Jerzy Glowczewski, a Polish-born fighter pilot who flew World War II missions with Britain’s Royal Air Force after Nazi Germany invaded his country, and who later was an architect in Poland and the United States, has died in New York City. He was 97.
Glowczewski died April 13 in a nursing home of complications from COVID-19, his daughter Klara Glowczewska told The New York Times.
Her father is believed to have been the last surviving member of a group of Polish exiles who joined the Royal Air Force to fight the Nazis.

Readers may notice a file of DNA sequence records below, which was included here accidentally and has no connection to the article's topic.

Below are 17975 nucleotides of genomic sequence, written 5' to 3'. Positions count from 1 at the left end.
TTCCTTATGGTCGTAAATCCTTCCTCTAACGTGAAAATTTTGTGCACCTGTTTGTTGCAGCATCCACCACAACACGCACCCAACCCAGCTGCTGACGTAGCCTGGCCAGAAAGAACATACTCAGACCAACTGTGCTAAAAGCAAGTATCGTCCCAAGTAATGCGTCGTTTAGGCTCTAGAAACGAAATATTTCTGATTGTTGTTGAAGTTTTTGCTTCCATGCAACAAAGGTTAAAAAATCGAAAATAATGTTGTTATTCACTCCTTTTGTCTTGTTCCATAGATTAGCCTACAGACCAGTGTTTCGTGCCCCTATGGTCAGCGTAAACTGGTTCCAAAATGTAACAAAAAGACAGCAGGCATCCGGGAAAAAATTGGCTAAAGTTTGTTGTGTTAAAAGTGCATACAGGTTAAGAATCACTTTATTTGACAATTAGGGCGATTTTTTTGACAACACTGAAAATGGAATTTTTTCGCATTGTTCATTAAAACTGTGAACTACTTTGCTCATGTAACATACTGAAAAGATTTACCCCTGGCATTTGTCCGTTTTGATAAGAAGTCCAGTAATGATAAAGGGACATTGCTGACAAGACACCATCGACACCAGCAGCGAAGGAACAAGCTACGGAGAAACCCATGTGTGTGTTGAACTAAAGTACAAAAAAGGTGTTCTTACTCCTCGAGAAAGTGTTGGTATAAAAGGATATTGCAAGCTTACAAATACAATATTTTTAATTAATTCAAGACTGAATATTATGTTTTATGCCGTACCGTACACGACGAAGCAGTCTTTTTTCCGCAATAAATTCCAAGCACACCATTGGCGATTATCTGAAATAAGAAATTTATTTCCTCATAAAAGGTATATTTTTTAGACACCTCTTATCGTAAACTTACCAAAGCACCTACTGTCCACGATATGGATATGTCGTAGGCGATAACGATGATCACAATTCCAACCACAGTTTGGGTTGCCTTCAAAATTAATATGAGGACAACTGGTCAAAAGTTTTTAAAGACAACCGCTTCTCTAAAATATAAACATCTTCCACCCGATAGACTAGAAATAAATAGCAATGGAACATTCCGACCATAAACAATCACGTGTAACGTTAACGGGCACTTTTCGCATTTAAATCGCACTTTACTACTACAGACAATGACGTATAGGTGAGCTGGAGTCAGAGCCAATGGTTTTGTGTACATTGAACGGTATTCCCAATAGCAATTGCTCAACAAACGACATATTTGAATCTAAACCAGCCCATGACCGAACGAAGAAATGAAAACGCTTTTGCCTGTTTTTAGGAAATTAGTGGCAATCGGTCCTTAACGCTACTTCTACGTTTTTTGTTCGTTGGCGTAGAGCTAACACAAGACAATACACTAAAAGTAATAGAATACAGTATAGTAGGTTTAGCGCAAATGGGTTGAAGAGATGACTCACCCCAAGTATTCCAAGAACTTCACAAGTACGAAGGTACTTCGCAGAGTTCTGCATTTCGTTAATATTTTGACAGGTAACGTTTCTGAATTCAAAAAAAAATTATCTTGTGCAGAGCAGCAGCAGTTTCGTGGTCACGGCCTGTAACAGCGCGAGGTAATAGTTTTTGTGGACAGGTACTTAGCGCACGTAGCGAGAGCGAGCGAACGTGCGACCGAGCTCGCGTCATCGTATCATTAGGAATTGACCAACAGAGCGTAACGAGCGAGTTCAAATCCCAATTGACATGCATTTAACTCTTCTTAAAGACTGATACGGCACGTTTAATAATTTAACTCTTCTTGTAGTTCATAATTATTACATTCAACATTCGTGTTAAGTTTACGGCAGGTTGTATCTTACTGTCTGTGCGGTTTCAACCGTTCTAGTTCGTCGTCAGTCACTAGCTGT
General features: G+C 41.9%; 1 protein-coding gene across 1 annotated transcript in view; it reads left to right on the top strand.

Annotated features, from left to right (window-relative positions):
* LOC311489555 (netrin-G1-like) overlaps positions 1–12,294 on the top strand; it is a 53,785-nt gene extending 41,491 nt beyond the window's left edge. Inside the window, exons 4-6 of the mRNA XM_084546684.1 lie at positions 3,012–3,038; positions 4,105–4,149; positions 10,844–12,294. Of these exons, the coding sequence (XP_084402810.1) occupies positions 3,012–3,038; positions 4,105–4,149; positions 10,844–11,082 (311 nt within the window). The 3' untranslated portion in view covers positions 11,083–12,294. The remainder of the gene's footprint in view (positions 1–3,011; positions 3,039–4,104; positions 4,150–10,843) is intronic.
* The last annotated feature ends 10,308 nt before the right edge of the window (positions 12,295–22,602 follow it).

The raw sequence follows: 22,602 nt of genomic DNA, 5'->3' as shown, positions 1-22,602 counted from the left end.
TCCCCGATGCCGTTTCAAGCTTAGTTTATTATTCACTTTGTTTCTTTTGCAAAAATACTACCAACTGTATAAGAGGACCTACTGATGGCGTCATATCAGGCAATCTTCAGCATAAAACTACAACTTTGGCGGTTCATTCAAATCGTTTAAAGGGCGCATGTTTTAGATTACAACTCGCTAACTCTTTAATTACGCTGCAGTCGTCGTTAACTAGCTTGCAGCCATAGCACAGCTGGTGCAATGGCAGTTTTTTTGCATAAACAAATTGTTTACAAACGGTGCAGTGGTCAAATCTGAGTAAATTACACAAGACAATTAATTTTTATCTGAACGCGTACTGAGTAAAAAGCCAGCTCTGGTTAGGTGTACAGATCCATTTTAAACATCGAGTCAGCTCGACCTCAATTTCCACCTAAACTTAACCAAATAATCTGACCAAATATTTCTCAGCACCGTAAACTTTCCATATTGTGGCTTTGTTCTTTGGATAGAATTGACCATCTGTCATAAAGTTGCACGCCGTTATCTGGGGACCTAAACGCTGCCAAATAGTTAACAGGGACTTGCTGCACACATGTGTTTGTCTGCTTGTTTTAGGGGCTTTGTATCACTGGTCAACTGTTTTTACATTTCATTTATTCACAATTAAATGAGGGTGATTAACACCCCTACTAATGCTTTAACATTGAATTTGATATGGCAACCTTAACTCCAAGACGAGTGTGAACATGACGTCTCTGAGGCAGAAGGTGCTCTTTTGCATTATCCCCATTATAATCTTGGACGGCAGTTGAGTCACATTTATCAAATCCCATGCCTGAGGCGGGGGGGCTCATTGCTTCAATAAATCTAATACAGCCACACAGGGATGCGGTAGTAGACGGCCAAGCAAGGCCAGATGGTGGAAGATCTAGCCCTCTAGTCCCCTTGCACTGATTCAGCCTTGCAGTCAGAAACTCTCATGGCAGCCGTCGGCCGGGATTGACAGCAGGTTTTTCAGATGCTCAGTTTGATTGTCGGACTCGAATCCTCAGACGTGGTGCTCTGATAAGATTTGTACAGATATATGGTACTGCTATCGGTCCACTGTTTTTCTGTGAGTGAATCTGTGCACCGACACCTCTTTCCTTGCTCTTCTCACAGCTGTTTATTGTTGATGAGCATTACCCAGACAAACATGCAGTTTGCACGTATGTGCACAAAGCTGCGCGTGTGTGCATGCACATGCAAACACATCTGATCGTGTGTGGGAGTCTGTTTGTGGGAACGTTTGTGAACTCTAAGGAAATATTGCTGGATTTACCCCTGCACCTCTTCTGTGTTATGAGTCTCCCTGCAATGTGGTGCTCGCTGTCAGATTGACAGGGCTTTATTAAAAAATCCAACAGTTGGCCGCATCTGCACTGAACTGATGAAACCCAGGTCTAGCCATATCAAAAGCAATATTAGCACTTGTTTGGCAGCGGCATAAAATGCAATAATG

Born in Warsaw in 1922, Glowczewski fled Poland with his stepfather when the Germans invaded in 1939. He joined the Polish army in exile in 1941, served with the Allies in Egypt and in Libya, and then traveled to Britain to train as a pilot.
He flew on 100 combat missions and was awarded the Polish Cross of Valor three times.
He returned to Poland in 1947, earned a degree in architecture and contributed to the rebuilding of Warsaw from wartime ruins.
He moved to the United States in the 1960s and taught architecture in his later years at the Pratt Institute in New York.
Survivors include his daughter Klara and two grandchildren.